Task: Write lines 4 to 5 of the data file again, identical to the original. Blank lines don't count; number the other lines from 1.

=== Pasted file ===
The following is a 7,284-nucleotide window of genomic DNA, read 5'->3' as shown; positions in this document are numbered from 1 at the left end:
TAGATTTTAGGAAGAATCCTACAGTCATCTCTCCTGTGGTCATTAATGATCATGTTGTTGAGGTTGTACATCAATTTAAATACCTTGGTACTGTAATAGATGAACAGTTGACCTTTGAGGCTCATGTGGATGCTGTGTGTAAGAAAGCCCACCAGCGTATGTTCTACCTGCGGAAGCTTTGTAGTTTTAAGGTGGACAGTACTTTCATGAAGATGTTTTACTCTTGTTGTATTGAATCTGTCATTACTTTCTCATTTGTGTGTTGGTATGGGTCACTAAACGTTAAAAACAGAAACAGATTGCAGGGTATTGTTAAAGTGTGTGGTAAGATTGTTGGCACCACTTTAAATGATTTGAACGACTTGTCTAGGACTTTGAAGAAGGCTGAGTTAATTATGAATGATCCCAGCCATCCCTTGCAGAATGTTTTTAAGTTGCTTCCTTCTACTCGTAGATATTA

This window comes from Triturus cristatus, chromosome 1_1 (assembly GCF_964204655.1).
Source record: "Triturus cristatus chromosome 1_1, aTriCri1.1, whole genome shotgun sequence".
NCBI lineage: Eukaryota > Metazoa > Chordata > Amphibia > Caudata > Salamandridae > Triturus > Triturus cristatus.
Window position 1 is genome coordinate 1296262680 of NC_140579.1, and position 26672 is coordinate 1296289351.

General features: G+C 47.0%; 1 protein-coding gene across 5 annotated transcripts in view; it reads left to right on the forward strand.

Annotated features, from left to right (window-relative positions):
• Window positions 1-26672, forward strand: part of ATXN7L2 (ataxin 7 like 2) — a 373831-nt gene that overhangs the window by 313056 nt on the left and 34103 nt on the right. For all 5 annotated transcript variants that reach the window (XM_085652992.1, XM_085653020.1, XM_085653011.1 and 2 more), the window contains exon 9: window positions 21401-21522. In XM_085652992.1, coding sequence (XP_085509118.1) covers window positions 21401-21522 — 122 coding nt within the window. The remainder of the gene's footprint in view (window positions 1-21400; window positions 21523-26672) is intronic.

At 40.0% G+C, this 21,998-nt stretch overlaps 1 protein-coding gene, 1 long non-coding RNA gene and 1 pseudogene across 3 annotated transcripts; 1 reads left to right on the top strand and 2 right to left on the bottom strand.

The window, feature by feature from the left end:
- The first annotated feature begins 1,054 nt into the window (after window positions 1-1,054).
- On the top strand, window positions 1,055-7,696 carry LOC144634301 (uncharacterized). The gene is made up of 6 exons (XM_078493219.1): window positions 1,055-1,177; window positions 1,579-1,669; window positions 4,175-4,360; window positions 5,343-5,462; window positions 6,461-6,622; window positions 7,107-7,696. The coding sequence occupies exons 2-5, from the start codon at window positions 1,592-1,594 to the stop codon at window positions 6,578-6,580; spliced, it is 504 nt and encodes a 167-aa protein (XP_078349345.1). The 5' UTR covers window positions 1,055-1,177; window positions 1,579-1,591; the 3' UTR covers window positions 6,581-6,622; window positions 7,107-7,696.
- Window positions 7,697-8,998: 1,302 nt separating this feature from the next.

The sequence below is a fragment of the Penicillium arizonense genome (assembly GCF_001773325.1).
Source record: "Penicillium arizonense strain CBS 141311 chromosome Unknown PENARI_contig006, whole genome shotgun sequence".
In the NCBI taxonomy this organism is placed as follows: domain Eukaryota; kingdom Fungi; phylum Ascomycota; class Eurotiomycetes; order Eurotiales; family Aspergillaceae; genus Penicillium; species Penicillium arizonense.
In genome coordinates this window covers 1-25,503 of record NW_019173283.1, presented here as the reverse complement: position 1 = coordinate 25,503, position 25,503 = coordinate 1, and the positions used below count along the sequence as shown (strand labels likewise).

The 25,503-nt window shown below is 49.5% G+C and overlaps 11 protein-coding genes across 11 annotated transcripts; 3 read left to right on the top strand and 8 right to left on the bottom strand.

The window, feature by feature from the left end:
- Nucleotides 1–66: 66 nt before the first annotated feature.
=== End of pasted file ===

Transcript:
Source record: "Triturus cristatus chromosome 1_1, aTriCri1.1, whole genome shotgun sequence".
NCBI lineage: Eukaryota > Metazoa > Chordata > Amphibia > Caudata > Salamandridae > Triturus > Triturus cristatus.